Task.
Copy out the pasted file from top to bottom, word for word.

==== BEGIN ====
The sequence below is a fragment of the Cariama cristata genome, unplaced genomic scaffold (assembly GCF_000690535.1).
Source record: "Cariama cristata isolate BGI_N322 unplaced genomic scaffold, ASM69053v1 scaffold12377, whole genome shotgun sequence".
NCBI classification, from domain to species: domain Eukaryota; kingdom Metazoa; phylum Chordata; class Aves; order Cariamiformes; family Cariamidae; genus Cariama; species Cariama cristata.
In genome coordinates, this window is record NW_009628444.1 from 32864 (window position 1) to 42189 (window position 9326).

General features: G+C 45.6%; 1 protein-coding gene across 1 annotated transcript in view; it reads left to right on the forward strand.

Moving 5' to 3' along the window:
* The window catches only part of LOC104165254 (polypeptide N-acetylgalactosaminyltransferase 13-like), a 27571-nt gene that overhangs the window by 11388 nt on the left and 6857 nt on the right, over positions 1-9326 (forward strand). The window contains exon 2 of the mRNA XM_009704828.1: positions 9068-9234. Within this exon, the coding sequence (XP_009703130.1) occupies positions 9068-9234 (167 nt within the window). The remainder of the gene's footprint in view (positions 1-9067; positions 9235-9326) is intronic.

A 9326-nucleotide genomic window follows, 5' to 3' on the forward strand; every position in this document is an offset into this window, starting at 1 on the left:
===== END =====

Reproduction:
The sequence below is a fragment of the Cariama cristata genome, unplaced genomic scaffold (assembly GCF_000690535.1).
Source record: "Cariama cristata isolate BGI_N322 unplaced genomic scaffold, ASM69053v1 scaffold12377, whole genome shotgun sequence".
NCBI classification, from domain to species: domain Eukaryota; kingdom Metazoa; phylum Chordata; class Aves; order Cariamiformes; family Cariamidae; genus Cariama; species Cariama cristata.
In genome coordinates, this window is record NW_009628444.1 from 32864 (window position 1) to 42189 (window position 9326).

General features: G+C 45.6%; 1 protein-coding gene across 1 annotated transcript in view; it reads left to right on the forward strand.

Moving 5' to 3' along the window:
* The window catches only part of LOC104165254 (polypeptide N-acetylgalactosaminyltransferase 13-like), a 27571-nt gene that overhangs the window by 11388 nt on the left and 6857 nt on the right, over positions 1-9326 (forward strand). The window contains exon 2 of the mRNA XM_009704828.1: positions 9068-9234. Within this exon, the coding sequence (XP_009703130.1) occupies positions 9068-9234 (167 nt within the window). The remainder of the gene's footprint in view (positions 1-9067; positions 9235-9326) is intronic.

A 9326-nucleotide genomic window follows, 5' to 3' on the forward strand; every position in this document is an offset into this window, starting at 1 on the left: